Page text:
We're especially inspired by Cooperstown kids, Cooperstown High School kids, who live in the town where the Baseball Hall of Fame is located, and they decided on their own initiative to change their team name from the Redskins to the Hawkeyes. And so we actually were so appreciative, we gave them the money, $10,000, to help make that costume change.
MARTIN: We - in fact, we last spoke with you about that. I just want to mention that we received this response from NFL spokesman Brian McCarthy in response to the ads. We called and said - asked, you know, what's the league's response to these ads, which are running. And he says that we respect that reasonable people may have differing views. The name from its origin has always intended to be positive and has always been used by the team in a highly respectful manner. How do you respond to that?
HALBRITTER: Well, you know, let's look at how the name came about. It was by Preston Marshall, the former owner of the Redskins and a known segregationist - he came up with this name. Now this was a person who was the last owner to integrate the football team - Washington's team - and a person who specifically put in his will that his money should not be used for any purpose that supports racial integration. That's the history of this name. Also, Webster's dictionary defines "redskins" as an offensive term for Native Americans. I don't know if the team or Roger Goodell or the team owner are developing their own dictionary, but that's an offensive term. It just simply is. And, you know, we applaud what Roger Goodell did regarding speaking out against the Eagles player that spoke and used a term that was offensive, and it should not be used and it should not be something. And that's - you know, that's not too complicated. I mean...
MARTIN: What would you want other fans to do? Those - as Mr. McCarthy mentioned - that reasonable people have differing views. What would you want people who support your position, who do find it offensive to do, what would you recommend that they do?
HALBRITTER: Well, there's a couple things. We have a Change The Mascot website, which they're welcome to come on and express their opinions, and hopefully we'll share that with the commissioner and the owner. And also, you know, this is a country where people can express themselves freely. And if they were to express their opinions to both the commissioner and the owner, I think that makes a difference. We don't expect things to change overnight, but we do think that - it is reasonable to think that in this country that, when people know that the term Redskins is offensive. And as Art Monk, who was one of the pro football hall-of-famer - one of the greatest players ever played for Washington - said, if Native Americans feel like Redskins is offensive to them, then who we are to say to them no, it's not? So this is something that, you know, this country is such a great country. People make a difference when they say things and speak up about these things, I believe it will make a difference. It can make a difference, and that's certainly something that we hope will happen.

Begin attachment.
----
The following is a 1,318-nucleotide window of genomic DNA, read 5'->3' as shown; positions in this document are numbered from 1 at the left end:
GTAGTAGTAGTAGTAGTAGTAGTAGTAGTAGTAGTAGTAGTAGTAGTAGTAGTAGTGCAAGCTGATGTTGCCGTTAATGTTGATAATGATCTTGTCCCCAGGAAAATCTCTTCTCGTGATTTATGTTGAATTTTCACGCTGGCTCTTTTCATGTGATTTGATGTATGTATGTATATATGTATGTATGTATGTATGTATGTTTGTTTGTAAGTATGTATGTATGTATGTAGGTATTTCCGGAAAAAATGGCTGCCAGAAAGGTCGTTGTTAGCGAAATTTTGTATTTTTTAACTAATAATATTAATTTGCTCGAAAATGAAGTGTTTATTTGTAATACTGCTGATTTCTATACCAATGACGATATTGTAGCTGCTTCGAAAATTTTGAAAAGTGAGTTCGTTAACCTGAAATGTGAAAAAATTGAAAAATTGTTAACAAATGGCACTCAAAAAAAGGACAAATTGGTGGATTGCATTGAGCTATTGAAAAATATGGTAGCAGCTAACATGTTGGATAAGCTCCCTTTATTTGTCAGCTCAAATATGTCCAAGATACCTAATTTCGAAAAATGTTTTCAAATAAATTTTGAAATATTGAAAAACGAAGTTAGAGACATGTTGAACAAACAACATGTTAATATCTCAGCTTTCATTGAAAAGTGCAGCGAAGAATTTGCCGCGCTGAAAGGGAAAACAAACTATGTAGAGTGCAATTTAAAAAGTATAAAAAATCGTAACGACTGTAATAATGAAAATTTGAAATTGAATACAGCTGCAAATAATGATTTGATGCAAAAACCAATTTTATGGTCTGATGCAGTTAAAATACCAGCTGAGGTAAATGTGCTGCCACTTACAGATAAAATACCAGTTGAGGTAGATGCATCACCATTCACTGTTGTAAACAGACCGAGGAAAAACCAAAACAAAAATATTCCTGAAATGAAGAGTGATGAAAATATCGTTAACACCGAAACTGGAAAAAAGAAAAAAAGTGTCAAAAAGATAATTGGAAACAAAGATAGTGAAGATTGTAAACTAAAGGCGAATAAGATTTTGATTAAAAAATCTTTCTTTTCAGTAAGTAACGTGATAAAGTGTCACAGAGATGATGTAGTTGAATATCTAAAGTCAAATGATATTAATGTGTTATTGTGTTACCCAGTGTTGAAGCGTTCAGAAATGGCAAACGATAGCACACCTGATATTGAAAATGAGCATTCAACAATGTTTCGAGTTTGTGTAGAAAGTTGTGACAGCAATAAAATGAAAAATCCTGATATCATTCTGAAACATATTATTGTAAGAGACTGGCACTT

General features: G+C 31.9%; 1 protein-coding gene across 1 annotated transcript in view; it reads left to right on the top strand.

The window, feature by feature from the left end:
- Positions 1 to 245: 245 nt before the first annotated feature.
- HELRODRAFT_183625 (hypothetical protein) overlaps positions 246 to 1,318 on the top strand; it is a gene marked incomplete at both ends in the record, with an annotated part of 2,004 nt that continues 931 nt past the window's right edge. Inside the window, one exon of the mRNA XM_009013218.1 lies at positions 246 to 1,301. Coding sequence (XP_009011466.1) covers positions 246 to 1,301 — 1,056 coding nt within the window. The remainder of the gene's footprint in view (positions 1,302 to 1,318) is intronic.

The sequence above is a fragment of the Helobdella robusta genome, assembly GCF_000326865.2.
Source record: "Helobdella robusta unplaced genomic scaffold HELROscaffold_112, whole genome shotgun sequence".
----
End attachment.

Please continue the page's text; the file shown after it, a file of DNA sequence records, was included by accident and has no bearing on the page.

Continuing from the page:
MARTIN: Are you going to watch the game tonight or do you find it too painful to hear that over and over again?
HALBRITTER: Well, I just think I probably won't watch the game, but I really like football. We really are, as I said, sponsors of football. But I do think that we need to - we can't just shut ourselves out from things. I mean, this is an issue we need to address, and I haven't had any, made any plans to watch the game tonight.
MARTIN: Ray Halbritter is the representative of the Oneida Nation. He was kind enough to join us from his offices on the Oneida Nation homelands. That's in upstate New York. Mr. Halbritter, thanks for speaking with us once again.
HALBRITTER: Well, thank you for having me on your program.
NPR transcripts are created on a rush deadline by a contractor for NPR, and accuracy and availability may vary. This text may not be in its final form and may be updated or revised in the future. Please be aware that the authoritative record of NPR's programming is the audio.